Same author, new chapter with bookseller’s return to Upper Valley


Valley News Staff Writer

Published: 04-13-2023 10:23 PM

WEST LEBANON — Barnes & Noble is coming back to the Upper Valley.

More than five years after Barnes & Noble College closed the Dartmouth Bookstore in Hanover, the national bookstore chain will open a new shop along the busy Route 12A commercial strip in West Lebanon.

Signs have appeared in the windows of the former Party City space announcing that a new Barnes & Noble store will be “coming summer 2023,” signaling that the national bookseller sees as an opening for a physical retail space despite consumers’ shift to online shopping.

The storefront has been vacant since Party City closed in early 2019, although the space has been temporarily occupied a few times in September and October with a Spirit Halloween pop-up store.

Janine Flanigan, director of store planning and design at Barnes & Noble, said via email that the company is “targeting early August” for opening. The store will stock 30,000 titles — about the average number for a Barnes & Noble store these days, according to a company spokesperson — and be open until 9 p.m. Monday through Saturday, and 7 p.m. on Sunday.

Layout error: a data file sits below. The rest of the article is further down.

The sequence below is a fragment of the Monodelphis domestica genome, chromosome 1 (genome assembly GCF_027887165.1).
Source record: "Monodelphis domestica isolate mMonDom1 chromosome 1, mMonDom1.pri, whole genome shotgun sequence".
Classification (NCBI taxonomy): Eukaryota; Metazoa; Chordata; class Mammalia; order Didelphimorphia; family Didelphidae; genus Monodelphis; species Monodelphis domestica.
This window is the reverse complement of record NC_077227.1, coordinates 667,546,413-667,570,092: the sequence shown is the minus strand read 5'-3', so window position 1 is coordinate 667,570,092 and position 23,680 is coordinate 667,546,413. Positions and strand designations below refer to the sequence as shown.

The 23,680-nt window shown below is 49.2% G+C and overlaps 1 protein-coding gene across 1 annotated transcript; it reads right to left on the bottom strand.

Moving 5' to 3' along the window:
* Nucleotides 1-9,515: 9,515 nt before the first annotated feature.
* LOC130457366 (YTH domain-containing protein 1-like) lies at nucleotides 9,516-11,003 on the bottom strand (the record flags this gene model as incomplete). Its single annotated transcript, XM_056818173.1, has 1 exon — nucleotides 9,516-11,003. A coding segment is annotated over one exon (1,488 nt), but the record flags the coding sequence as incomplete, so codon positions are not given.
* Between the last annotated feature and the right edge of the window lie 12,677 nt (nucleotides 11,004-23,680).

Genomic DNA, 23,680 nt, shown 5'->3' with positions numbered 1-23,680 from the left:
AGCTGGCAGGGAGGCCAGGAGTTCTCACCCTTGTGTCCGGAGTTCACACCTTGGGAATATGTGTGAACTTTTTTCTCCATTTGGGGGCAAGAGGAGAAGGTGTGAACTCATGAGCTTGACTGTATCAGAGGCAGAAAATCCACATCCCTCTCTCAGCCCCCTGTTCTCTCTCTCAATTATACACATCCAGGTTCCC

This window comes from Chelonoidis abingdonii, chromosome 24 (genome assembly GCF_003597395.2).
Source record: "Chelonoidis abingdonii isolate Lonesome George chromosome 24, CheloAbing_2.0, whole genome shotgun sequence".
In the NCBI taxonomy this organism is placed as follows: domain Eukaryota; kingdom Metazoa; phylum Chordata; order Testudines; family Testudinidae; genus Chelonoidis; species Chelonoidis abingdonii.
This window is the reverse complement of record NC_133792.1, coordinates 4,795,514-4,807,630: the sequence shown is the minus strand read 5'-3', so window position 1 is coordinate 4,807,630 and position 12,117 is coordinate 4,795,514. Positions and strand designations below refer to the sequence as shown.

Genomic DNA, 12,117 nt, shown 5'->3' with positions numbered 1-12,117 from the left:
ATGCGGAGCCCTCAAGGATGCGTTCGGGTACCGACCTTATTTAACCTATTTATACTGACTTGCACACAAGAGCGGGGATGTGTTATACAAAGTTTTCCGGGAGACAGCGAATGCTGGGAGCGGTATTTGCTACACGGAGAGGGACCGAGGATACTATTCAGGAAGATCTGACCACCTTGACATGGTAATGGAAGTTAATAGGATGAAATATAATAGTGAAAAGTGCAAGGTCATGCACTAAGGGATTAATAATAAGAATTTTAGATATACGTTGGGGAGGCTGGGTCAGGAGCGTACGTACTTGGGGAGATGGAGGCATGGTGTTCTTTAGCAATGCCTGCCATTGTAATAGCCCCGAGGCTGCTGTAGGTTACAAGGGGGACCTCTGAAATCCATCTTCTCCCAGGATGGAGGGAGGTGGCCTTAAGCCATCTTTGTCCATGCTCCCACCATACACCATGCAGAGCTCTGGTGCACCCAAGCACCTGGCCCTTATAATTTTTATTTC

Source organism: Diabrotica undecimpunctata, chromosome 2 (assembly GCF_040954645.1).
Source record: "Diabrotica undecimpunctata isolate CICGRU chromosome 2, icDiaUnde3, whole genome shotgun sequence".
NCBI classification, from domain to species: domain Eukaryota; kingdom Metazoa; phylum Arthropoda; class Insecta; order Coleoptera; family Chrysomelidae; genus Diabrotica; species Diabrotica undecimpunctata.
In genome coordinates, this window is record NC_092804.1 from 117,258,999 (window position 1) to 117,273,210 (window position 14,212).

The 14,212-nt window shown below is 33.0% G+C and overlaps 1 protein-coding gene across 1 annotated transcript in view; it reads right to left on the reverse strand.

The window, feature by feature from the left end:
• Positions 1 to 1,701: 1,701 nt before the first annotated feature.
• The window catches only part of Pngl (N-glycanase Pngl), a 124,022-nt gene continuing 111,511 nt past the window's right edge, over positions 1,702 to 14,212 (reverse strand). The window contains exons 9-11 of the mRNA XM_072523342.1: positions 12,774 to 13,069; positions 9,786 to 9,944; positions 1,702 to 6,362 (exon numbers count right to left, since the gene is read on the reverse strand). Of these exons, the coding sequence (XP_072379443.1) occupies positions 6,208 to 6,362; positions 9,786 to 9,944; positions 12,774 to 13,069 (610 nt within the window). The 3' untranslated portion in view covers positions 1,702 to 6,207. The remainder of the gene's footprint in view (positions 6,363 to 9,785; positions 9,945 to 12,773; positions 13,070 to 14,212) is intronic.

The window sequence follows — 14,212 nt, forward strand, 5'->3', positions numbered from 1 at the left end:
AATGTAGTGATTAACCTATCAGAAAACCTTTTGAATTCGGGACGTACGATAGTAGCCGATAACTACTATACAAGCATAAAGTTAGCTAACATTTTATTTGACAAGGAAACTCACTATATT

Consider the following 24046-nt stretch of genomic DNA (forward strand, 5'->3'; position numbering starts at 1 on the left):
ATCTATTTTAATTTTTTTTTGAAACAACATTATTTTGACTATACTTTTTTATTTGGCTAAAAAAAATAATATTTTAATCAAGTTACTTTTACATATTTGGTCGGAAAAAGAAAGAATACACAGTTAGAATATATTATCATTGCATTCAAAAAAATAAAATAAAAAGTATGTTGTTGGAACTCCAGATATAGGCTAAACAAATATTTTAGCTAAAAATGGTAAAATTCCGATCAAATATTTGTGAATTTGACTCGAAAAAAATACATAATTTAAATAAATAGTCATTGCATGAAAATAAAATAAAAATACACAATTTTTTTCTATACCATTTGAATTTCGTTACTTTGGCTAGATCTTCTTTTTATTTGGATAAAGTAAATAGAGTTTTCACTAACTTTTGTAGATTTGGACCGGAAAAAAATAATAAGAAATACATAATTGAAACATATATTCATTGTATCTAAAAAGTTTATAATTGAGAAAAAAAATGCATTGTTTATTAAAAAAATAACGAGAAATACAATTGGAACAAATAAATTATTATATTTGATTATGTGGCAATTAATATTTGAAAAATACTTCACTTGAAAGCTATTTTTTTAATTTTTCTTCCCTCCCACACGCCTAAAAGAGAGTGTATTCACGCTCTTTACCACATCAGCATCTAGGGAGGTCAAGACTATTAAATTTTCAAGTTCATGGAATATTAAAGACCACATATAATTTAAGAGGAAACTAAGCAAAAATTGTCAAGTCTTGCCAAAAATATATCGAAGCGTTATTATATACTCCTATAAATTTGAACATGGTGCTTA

“We closed the store in Hanover because we lost the lease. A retail space opened up in this center, and it created an exciting opportunity for us to come back into this community,” Flanigan said.

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Technically, the Dartmouth Bookstore was owned by Barnes & Noble College Inc., which operates campus bookstores affiliated with colleges around the county and was spun off from Barnes & Noble Inc. into a separate public company in 2015. Although the two companies still share the Barnes & Noble name, they are no longer related.

In addition to BAM!, better known as Books-a-Million, the Upper Valley hosts four independent bookstores, including Yankee Bookshop in Woodstock and Morgan Hill Bookstore, in New London, as well as several used bookstores.